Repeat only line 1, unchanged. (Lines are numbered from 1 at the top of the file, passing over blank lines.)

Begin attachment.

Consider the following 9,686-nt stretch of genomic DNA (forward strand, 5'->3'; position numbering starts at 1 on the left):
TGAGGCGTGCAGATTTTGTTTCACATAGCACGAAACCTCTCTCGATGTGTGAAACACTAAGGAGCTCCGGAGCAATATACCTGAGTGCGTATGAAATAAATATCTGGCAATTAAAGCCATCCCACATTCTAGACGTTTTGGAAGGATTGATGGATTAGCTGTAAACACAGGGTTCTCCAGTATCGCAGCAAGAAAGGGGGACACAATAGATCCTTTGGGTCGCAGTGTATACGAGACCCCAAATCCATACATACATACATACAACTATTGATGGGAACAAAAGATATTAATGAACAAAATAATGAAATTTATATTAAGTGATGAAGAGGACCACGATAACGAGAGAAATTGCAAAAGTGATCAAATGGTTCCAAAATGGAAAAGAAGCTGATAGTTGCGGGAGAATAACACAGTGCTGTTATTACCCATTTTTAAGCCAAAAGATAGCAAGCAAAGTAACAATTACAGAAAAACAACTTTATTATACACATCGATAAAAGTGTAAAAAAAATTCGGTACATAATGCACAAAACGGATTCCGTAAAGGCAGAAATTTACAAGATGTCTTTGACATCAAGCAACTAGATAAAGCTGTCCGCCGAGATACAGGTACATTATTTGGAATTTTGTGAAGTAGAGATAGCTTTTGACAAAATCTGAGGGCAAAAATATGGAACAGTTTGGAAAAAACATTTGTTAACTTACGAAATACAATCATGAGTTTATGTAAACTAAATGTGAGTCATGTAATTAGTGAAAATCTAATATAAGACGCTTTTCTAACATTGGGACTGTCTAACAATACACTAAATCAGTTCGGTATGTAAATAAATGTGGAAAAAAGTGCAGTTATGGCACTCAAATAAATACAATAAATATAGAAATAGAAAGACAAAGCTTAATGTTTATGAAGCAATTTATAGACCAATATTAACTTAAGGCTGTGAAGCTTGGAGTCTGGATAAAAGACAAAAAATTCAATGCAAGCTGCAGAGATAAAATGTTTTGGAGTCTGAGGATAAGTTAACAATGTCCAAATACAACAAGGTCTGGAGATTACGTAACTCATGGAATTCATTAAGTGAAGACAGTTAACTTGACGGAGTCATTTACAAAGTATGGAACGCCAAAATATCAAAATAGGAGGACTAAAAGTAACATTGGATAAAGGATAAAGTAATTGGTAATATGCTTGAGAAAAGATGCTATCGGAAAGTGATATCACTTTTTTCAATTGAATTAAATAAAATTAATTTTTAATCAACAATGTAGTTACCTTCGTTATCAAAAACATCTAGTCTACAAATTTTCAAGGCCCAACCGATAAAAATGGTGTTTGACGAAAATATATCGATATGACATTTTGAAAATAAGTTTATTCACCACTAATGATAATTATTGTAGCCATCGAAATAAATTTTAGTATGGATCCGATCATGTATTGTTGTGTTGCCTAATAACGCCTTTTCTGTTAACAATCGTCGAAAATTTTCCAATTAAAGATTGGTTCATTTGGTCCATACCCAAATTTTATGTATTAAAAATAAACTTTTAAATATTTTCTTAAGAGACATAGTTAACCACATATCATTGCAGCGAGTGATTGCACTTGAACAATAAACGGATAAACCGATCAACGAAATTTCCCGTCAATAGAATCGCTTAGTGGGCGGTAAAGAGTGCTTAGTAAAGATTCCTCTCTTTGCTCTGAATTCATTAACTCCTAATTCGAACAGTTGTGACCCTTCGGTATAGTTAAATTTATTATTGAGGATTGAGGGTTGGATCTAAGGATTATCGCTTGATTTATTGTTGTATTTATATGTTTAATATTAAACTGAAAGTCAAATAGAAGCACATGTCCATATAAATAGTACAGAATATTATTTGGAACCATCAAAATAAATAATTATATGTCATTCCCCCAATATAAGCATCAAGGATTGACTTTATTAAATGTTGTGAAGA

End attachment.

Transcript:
Consider the following 9,686-nt stretch of genomic DNA (forward strand, 5'->3'; position numbering starts at 1 on the left):